Despite the many studies on flow in partly obstructed open channels, this issue remains of fundamental importance in order to better understand the interaction between flow behavior and the canopy structure. In the first part of this study we suggest a new theoretical approach able to model the flow pattern within the shear layer in the unobstructed domain, adjacent to the canopy area. Differently from previous studies, the new analytical solution of flow momentum equations takes into account the transversal velocity component of the flow, which is modelled as a linear function of the streamwise velocity. The proposed theoretical model is validated by different experiments carried out on a physical model of a very large rectangular channel by the research group of the Department of Civil, Environmental, Building Engineering and Chemistry of the Technical University of Bari. An array of vertical, rigid, and circular steel cylinders was partially mounted on the bottom in the central part of the flume, leaving two lateral areas of free flow circulation near the walls. The three-dimensional flow velocity components were measured using a 3D Acoustic Doppler Velocimeter. A comparison of the measured and predicted data of the present study with those obtained in other previous studies, carried out with different canopy density, show a non-dependence of this analytical solution on the array density and the Reynolds number. In the second part of the paper, detailed observations of turbulent intensities and spanwise Reynolds stresses in the unobstructed flow are analyzed and discussed. Differently from some earlier studies, it was observed that the peak of the turbulence intensity and that of the spanwise Reynolds stress are significantly shifted toward the center of the shear layer.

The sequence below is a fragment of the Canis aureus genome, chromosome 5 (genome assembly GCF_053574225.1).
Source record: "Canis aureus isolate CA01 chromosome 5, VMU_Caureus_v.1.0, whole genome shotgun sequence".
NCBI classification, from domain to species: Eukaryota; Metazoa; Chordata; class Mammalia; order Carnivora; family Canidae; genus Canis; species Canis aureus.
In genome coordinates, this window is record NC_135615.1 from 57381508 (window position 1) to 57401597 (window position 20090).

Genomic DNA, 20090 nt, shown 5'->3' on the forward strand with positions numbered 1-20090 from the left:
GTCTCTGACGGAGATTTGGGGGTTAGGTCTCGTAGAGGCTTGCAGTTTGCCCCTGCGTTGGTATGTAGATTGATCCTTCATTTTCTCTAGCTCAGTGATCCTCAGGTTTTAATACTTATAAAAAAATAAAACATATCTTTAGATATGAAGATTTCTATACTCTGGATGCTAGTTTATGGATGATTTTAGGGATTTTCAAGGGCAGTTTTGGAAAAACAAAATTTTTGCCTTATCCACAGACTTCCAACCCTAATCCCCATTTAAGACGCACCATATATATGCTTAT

|Titolo:||Hydrodynamic behavior in the outer shear layer of partly obstructed open channels|
|Data di pubblicazione:||2014|
|Digital Object Identifier (DOI):||http://dx.doi.org/10.1063/1.4881425|
|Appare nelle tipologie:||1.1 Articolo in rivista|